Being a Mom

It’s nice to be needed. My son who is eight years old loves school but says it’s hard on him because he is away from me. I wonder how long that will last! He doesn’t like being upstairs alone and frequently showers in our bathroom and falls asleep in our bed because he doesn’t like being alone upstairs. When college-aged sister was home for the holidays, he slept in her queen sized bed with her. It’s a good problem to have that our house is big enough that being upstairs alone is an issue. I get it that he is old enough to be in his own bathroom and bedroom full-time. And my husband usually takes him upstairs to his own room after he falls asleep in our bed. But most of the time he comes back downstairs either to our bed or to one of the couches. When I ask him why he won’t stay in his bed all night he answers, “I don’t like being far away from you.” He’s good about keeping his room clean and doing chores and ‘mommy homework’ (math, reading and writing Mon-Thursday excluding holidays). In many ways, he is learning some responsibility and independence. But in this way, he is still my baby, the littlest kid whom blessed to have stayed home with until he started school at the age of six. These years while he still feels little enough to want to be near us will pass quickly, so I cherish them now with gratitude.
My twelve-year old daughter needed my help on her science project today. She did the plan on her own and got a 70%. I like to let her go on auto-pilot as much as possible with her work, but when her grades tell me she isn’t working to potential, I step in to help. And she accepts it. She knows having an educator for a mom has its rewards. The main advice I gave her was about measuring the data. You have to have a way to quantify the experiment. I helped her figure out what graphs to make, how to measure her leaps and jumps, and took videos of her experimenting with dance using different kinds of dance shoes. She also learned how to make a sandwich this week. I know that sounds silly, but apparently she didn’t know how to make one because I always make them for her. Don’t get me wrong, I couldn’t believe she said she don’t know how to make a sandwich (figuring it is so easy that of course she knew how to make one). I thought it was ridiculous that she wants to be mothered to that extent, yet she also thinks she is old enough and responsible enough to go to public places without adults. She does her own laundry and has chores so she can learn responsibility and independence. As I said, I also don’t micromanage her school work, and most of the time she gets As and Bs on auto-pilot. She is at that age when she wants me to bring her lunch from subway to school, but she doesn’t want me to stay while she eats it in the cafeteria. (On the other hand my son wishes I would join him for lunch every day)! She hugs me and asks for my help on her own time. When she needs me, I’m there, and I feel lucky.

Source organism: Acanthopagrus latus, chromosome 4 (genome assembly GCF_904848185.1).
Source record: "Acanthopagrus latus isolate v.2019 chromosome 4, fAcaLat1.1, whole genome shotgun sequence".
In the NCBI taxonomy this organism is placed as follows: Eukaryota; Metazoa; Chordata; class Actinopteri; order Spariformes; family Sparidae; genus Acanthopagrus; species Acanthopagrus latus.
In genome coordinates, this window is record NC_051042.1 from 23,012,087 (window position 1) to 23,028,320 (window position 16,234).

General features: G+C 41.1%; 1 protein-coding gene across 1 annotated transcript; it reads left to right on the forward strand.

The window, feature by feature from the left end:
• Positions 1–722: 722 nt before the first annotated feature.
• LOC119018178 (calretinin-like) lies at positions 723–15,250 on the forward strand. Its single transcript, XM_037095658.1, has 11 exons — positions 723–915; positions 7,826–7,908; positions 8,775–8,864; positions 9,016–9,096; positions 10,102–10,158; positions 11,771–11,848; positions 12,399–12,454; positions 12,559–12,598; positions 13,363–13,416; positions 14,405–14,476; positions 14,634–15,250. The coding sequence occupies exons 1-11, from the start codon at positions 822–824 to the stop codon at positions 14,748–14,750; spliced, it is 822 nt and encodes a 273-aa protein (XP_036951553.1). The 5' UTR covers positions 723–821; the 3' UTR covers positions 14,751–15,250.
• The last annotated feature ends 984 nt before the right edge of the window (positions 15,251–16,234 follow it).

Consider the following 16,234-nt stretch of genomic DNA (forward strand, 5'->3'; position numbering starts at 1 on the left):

Even my nineteen-year old daughter at college still needs me for this and that. Of course, she needs financial support, but I’m also there for her as a mom in many other ways, for emotional support and to lend guidance and advice about the many facets of her life as a college student. I haven’t been able to visit her since moving her into her freshman dorm. In fact, last year I was injured during family weekend, and she told me not to come for her sorority’s moms’ weekend because it wasn’t a big deal, just a brunch. I was also really busy last year working as a teacher. Well, it turned out she missed me when all the other moms were there, and I wasn’t. I promised her I would attend this year and just booked my flight and hotel reservation yesterday! I’m excited to visit her in her world and am proud to be her mom!
Little things like these remind me that while they aren’t so little, they still need me for different reasons. Or at least they want me to be there for them as their mother even though they might not technically need me.. I Being a mother changes over the years, but it is wonderful to be reminded of the fact that there are certain things that mothers can do for their kids that soften their worlds. And I am grateful for all of those little things that remind me what an important job being a mother really is. It’s not glamorous. The hours are grueling. It can be a thankless job. But I wouldn’t want any other job in the world!

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